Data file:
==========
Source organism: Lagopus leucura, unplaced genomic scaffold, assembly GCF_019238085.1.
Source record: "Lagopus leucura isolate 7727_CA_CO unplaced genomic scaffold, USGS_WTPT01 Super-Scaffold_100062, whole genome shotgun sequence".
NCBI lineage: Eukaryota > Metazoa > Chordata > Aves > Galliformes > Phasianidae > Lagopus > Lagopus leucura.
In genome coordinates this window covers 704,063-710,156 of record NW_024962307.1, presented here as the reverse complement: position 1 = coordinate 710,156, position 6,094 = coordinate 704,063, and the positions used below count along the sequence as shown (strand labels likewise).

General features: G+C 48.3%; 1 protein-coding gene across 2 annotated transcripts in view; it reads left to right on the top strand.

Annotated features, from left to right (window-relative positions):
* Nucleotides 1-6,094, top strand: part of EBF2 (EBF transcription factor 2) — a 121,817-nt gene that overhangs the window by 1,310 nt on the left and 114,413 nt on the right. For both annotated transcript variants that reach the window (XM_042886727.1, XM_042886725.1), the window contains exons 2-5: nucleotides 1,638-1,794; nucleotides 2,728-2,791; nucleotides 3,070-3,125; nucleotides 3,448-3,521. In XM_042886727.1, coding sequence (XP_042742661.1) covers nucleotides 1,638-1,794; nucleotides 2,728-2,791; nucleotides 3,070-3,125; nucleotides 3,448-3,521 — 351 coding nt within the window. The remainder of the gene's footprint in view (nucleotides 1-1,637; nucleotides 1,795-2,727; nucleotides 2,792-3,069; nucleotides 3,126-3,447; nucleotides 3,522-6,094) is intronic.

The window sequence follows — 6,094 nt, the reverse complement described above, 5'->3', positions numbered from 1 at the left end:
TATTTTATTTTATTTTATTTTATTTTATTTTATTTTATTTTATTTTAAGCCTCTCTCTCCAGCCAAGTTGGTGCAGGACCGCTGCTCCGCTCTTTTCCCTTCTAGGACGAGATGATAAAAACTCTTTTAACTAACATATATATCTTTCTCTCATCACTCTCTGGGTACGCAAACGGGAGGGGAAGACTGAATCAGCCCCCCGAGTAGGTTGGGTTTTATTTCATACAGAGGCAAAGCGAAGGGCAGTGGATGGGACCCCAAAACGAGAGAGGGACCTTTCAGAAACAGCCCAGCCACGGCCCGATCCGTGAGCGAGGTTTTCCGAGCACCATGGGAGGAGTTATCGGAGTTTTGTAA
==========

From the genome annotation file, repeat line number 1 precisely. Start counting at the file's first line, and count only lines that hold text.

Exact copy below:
Source organism: Lagopus leucura, unplaced genomic scaffold, assembly GCF_019238085.1.